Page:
An email landed in my email inbox and from the looks of it, the Penang state government needs to clarify a number of issues including land conversions: has the state government converted any land from leasehold to freehold so far?
In particular, was approval given in June to PDC Heritage (51 per cent owned by YTL) to convert its prime seafront land from leasehold to freehold status? Was the Penang State Assembly really misled, as the NST alleges (see here and here)?
You know there is a transparency or communications issue when even a church blog is compelled to ask for full clarification on various issues.
On land reclamation, developers are probably making a lot of money from prime land reclamation work. The question is, what does the Penang public get in return for allowing these developers to reap huge profits from such work? Was there a concession agreement and how was it awarded? What’s in it (financially) for the people of Penang?
Could we have this information – even if the approvals were granted during the BN era? Were there detailed EIAs, reviewed by expert panels, complete with modelling for the impact on the coastline (including those stretches further away) and the change in sedimentation patterns?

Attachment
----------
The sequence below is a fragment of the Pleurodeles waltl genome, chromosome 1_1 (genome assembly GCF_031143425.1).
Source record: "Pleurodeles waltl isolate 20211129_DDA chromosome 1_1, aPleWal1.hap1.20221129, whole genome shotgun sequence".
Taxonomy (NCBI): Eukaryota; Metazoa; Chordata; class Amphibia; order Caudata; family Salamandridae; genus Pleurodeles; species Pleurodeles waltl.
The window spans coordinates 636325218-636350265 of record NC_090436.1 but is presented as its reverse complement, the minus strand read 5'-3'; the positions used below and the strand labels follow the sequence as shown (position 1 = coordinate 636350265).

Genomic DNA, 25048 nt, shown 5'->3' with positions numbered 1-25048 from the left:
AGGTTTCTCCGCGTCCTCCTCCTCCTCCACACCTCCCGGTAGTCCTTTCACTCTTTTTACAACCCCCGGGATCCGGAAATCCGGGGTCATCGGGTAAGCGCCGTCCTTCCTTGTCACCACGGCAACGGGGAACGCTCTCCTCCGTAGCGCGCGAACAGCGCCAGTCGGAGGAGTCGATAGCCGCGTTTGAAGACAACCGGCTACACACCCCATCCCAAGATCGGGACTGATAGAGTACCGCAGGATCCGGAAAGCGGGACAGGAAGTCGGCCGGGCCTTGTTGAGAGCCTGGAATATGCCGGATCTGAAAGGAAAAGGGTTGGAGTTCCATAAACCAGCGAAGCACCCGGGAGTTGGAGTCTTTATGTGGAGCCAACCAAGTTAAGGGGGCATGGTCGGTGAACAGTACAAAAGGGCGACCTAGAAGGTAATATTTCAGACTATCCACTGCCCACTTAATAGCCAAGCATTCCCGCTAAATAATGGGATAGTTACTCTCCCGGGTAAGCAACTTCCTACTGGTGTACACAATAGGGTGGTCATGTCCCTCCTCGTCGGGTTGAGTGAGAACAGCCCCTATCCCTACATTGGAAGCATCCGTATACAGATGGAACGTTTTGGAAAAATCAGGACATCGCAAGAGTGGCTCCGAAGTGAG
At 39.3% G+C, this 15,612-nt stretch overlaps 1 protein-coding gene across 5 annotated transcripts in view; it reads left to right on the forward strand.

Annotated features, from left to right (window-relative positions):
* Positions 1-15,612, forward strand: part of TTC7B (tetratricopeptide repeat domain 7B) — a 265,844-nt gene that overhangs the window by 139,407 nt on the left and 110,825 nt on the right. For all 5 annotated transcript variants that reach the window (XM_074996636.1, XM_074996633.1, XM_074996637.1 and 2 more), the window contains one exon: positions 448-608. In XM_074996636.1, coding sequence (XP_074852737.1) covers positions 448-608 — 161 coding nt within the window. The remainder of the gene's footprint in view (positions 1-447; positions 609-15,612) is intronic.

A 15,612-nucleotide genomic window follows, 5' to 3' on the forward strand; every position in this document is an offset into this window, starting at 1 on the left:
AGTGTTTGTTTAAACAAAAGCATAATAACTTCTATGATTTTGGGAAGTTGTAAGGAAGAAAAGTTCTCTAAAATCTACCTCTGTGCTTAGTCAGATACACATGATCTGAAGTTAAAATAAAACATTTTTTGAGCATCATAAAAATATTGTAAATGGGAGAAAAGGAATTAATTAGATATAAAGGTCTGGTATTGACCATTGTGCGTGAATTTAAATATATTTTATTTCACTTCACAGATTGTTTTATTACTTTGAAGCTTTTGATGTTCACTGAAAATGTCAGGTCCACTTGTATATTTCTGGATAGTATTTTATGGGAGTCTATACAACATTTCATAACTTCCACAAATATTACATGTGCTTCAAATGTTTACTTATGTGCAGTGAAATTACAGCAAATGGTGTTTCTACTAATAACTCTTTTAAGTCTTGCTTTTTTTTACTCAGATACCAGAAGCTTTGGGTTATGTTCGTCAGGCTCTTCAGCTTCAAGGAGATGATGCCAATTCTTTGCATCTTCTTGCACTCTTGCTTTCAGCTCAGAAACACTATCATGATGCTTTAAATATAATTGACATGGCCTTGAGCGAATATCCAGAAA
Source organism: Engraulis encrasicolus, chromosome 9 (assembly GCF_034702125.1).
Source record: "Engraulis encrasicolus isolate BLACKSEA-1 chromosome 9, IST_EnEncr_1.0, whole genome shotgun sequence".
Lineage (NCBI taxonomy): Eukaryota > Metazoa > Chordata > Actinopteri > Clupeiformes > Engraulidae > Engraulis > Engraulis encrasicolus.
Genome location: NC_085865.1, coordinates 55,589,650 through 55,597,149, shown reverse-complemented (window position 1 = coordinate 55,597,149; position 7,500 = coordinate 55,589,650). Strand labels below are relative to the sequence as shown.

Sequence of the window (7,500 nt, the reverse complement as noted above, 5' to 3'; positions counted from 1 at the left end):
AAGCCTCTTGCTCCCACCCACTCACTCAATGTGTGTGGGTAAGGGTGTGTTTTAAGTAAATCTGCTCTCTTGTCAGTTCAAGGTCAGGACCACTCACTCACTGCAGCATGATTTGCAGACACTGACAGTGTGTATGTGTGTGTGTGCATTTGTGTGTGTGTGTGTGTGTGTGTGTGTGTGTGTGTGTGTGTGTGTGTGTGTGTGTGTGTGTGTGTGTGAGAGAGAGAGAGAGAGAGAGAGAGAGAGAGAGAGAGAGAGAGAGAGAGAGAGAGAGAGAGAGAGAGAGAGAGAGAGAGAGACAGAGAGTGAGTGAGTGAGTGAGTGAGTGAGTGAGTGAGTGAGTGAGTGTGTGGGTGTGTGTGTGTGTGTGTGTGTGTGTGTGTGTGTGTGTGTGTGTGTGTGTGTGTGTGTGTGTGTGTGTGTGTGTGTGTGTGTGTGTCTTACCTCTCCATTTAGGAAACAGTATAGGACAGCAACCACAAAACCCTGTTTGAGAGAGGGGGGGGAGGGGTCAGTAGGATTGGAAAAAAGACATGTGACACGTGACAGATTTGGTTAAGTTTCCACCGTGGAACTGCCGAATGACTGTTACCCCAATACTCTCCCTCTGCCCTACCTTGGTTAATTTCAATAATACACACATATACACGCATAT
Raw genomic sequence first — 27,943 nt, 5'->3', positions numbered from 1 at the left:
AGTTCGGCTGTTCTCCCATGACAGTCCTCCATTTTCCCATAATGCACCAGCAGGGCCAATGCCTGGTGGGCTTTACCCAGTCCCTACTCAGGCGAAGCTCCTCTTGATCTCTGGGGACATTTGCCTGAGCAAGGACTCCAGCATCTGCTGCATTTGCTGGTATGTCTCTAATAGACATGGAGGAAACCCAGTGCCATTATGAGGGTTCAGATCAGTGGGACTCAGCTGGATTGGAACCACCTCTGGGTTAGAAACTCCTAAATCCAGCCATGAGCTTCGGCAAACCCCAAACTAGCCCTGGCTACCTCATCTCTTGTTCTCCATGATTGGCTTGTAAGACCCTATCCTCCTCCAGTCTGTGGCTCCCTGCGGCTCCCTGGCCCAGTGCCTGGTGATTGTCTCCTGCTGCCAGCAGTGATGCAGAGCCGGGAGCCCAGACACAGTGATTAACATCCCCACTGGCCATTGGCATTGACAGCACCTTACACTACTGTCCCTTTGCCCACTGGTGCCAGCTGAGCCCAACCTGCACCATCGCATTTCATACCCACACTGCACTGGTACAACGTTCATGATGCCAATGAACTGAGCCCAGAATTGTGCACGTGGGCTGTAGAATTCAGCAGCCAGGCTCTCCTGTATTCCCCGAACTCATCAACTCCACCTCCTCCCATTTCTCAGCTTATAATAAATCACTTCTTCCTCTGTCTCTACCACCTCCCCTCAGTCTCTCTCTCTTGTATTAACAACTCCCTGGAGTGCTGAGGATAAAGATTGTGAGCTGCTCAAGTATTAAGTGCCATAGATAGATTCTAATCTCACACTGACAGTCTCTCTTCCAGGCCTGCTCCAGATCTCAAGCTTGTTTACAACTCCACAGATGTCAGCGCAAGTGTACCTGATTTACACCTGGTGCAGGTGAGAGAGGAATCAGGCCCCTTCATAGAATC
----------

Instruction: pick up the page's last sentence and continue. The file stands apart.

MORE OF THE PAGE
This issue is of more than passing interest. It has been reported that the Penang Port and the northern channel needs to be deepened now and this may cost a tidy sum, which could be borne by the public. That’s why we need to know if any proper sedimentation study was ever been done around the Penang coastline to gauge the impact of land reclamation work due to property development on the island and the construction of the North Butterworth Container Terminal on the mainland.
Finally, what is the status of the proposed housing development board, which reportedly may end up as a public-private initiative, to look into affordable housing for Penangites? (In contrast, Singapore’s HDB is a statutory board, a public housing authority under the Singapore Ministry of National Development. The same goes for the The Hong Kong Housing Authority, which is a statutory body established in April 1973 under the Housing Ordinance. Its role is to “develop and implement a public housing programme which seeks to achieve the Government’s policy objective of meeting the housing needs of people who cannot afford private rental housing.”)